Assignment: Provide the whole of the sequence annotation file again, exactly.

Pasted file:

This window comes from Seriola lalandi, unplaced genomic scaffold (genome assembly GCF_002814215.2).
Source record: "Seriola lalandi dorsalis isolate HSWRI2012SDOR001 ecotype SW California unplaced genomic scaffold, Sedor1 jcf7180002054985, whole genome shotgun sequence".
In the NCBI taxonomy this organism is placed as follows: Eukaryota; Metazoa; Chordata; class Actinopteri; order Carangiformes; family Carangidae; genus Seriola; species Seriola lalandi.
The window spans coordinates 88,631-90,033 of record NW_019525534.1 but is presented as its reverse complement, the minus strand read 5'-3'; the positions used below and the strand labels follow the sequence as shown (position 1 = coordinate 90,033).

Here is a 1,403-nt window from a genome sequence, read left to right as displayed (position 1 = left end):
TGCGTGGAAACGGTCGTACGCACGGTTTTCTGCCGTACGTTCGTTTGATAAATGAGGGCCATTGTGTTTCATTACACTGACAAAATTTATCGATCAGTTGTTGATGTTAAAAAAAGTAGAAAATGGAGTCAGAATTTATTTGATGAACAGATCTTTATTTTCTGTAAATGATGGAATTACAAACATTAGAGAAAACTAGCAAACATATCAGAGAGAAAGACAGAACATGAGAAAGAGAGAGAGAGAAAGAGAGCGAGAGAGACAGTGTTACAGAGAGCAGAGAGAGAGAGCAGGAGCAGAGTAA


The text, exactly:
This window comes from Seriola lalandi, unplaced genomic scaffold (genome assembly GCF_002814215.2).
Source record: "Seriola lalandi dorsalis isolate HSWRI2012SDOR001 ecotype SW California unplaced genomic scaffold, Sedor1 jcf7180002054985, whole genome shotgun sequence".
In the NCBI taxonomy this organism is placed as follows: Eukaryota; Metazoa; Chordata; class Actinopteri; order Carangiformes; family Carangidae; genus Seriola; species Seriola lalandi.
The window spans coordinates 88,631-90,033 of record NW_019525534.1 but is presented as its reverse complement, the minus strand read 5'-3'; the positions used below and the strand labels follow the sequence as shown (position 1 = coordinate 90,033).

Here is a 1,403-nt window from a genome sequence, read left to right as displayed (position 1 = left end):
TGCGTGGAAACGGTCGTACGCACGGTTTTCTGCCGTACGTTCGTTTGATAAATGAGGGCCATTGTGTTTCATTACACTGACAAAATTTATCGATCAGTTGTTGATGTTAAAAAAAGTAGAAAATGGAGTCAGAATTTATTTGATGAACAGATCTTTATTTTCTGTAAATGATGGAATTACAAACATTAGAGAAAACTAGCAAACATATCAGAGAGAAAGACAGAACATGAGAAAGAGAGAGAGAGAAAGAGAGCGAGAGAGACAGTGTTACAGAGAGCAGAGAGAGAGAGCAGGAGCAGAGTAA